As part of a broad-reaching plan to close a projected budget gap of $100-million, Dartmouth College announced on Monday the layoffs of 76 people and a return to including loans as part of the financial-aid mix for some students. No faculty members will lose their jobs, officials said, and all of the layoffs will come from the ranks of managers and hourly workers.
The financial-aid change will affect students from families with incomes above $75,000. Dartmouth eliminated loans from all financial-aid packages two years ago and replaced them with scholarships. But the college's president, Jim Yong Kim, said on Monday that "financial realities" had dictated the end of that policy.
During more flush times, Dartmouth was among about 40 selective colleges that enacted no-loan or limited-loan student-aid programs. But Williams College last week nixed its no-loan program. Dartmouth is the first Ivy League institution to scale back its policy, with changes going into effect for students who enter in the fall of 2011. Observers wonder if other colleges will make similar moves.
In a conference call with reporters, Dr. Kim said he was committed to keeping Dartmouth affordable. Admission will remain need-blind at the college, where 52 percent of this year's freshmen receive some form of aid.
When they were created, no-loan and limited-loan financial-aid policies were seen as a way for wealthy colleges with hefty sticker prices to let lower- and middle-income students know they could afford to attend. They were also an answer to public criticism of how colleges spent their endowments, particularly that of U.S. Sen. Charles E. Grassley, Republican of Iowa.
Dr. Kim said Dartmouth's no-loan policy seemed reasonable two years ago, but the "simple fact is that we couldn't afford it anymore." He was confident that Dartmouth would not miss a beat when competing for students with universities that still have similar policies in place. "Our competitiveness has to be based on something different than the no-loan policy," he said.
The $100-Million Hole
Plummeting endowments are behind the budget problems at Dartmouth, Williams, and other top colleges, which have long tapped investment returns to bolster ambitious programs. At Dartmouth, the endowment was down 22.8 percent in the fiscal year that ended June 30, 2009, falling to about $2.8-billion from $3.7-billion.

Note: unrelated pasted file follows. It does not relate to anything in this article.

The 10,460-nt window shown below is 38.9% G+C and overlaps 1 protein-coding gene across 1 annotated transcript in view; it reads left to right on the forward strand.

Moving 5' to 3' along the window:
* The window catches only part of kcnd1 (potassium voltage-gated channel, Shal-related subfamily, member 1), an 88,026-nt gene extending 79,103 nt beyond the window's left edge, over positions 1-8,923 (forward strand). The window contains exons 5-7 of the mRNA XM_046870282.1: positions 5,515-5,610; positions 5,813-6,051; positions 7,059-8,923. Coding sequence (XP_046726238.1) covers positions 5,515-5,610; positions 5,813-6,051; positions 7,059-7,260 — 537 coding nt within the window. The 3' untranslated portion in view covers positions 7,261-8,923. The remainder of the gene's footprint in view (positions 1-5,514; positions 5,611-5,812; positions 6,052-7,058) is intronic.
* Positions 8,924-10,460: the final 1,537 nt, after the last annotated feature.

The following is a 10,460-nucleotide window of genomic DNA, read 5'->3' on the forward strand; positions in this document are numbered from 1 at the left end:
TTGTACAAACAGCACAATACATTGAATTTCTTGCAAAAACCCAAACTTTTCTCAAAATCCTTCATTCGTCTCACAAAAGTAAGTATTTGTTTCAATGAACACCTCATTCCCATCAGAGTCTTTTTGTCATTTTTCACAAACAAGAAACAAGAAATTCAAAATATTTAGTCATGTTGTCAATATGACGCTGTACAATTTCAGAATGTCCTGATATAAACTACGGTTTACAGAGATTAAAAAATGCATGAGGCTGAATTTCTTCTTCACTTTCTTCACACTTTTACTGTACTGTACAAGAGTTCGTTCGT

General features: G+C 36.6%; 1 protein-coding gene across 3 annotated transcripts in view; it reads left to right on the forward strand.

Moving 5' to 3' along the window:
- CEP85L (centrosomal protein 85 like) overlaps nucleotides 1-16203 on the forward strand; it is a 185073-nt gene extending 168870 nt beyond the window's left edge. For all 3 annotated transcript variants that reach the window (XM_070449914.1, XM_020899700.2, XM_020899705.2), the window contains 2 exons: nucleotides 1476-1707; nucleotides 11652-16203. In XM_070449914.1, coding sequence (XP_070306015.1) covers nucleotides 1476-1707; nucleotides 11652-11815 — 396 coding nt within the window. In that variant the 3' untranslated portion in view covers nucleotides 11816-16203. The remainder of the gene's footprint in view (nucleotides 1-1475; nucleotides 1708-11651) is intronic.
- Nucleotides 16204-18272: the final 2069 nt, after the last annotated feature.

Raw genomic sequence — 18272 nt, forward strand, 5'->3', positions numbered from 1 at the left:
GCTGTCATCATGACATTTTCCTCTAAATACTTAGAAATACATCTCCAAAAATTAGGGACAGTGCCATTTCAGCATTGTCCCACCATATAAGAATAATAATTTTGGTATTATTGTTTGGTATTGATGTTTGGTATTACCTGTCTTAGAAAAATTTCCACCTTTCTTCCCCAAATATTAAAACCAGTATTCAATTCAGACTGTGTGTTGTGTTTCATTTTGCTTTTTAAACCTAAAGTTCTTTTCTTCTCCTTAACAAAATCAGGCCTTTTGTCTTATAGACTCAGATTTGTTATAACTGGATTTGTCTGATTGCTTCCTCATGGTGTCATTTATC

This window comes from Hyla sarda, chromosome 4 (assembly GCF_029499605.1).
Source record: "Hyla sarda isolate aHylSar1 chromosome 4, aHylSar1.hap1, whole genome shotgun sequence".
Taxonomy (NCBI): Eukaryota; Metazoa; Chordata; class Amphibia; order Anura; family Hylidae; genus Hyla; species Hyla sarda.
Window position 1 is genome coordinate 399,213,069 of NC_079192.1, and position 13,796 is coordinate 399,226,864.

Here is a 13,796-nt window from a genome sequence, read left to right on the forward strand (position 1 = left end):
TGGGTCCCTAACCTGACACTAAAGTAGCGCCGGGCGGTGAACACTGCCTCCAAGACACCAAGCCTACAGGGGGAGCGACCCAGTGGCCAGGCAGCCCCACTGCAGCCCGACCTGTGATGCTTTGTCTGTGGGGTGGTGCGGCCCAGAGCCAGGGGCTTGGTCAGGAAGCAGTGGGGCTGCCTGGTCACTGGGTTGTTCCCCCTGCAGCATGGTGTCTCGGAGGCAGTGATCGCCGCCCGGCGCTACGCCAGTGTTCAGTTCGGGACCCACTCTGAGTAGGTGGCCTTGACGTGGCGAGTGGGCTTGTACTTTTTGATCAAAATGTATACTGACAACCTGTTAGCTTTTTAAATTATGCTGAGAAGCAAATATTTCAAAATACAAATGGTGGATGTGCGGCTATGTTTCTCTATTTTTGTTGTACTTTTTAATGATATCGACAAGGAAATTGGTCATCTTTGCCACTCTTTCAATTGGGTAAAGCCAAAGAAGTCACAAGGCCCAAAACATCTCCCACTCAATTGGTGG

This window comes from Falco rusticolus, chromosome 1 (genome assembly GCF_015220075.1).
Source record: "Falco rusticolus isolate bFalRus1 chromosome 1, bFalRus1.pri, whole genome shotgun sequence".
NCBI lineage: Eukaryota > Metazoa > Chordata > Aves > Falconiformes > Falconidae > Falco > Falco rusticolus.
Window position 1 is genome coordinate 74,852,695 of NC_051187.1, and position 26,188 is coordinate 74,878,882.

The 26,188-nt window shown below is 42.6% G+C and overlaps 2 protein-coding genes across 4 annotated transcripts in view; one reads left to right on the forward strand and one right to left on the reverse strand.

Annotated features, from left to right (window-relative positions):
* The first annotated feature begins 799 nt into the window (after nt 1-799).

Last year the college cut $72-million from its budget, and it has eliminated about 200 jobs. More than 105 employees accepted retirement buyouts. But the trimming was not enough, and Dartmouth saw its bond rating downgraded last May. The college's long-term debt levels doubled over five years, hitting about $946-million as of last June.
To balance the budget by 2012, Dartmouth needed to find $100-million in savings and new revenue. The plan announced on Monday, which was approved by Dartmouth's Board of Trustees after lengthy meetings over the weekend, included a 4.6-percent increase in undergraduate tuition, room and board, and fees, to $52,275. That increase was partially offset by a 10-percent increase in the budget for financial aid.
Students from families making $75,000 or less a year will still have their full need covered up to the cost of attendance without the use of loans. Students whose families make more than $75,000 a year will also have their financial need met, but their aid packages will include loans of $2,500 to $5,500 a year, with students from higher-income families receiving higher loan balances.
Current Dartmouth students and the class entering this coming fall will not be affected by the financial-aid policy change.
No More Layoffs?
Dr. Kim said the cuts, although painful, would keep the college on sound financial footing without harming academic quality or student access. He was also confident that the reductions would prevent further budget cuts in coming years.
"We feel we have to act now," he said. "Instead of thinking about layoffs year after year, we want to be done."
The first of two waves of 38 layoffs begins this week, he said, with the second coming in April. As of Monday, Dartmouth officials were still working on the specifics of the April layoffs. But Dr. Kim said 60 percent of the eliminated positions would be administrative or managerial, with the remaining 40 percent coming from hourly workers' ranks.
He stressed that the cuts were not across the board and that "every single layoff was thoughtfully done."
The reasons no professors were laid off, Dr. Kim said, were mostly strategic. Dartmouth has frozen some faculty positions that are vacant, and it needed to protect its professors to maintain academic quality. However, Dr. Kim also said that administrators would not have been able to fire tenured faculty members even if they had chosen to do so.
In all, the layoffs will represent the loss of about 2 percent of Dartmouth's nonfaculty work force of 3,400. They include both union and nonunion jobs. In addition, 33 other managers and staff members will be asked to work reduced hours.
In anticipation of the layoffs, students and faculty and staff members held a candlelight vigil last week. Student leaders said the event was not a protest but was intended to show solidarity with staff members.
In attempting to right the budget, Dr. Kim said Dartmouth's leaders tried to "leave no stone unturned" while also "trying to treat the entire university with compassion."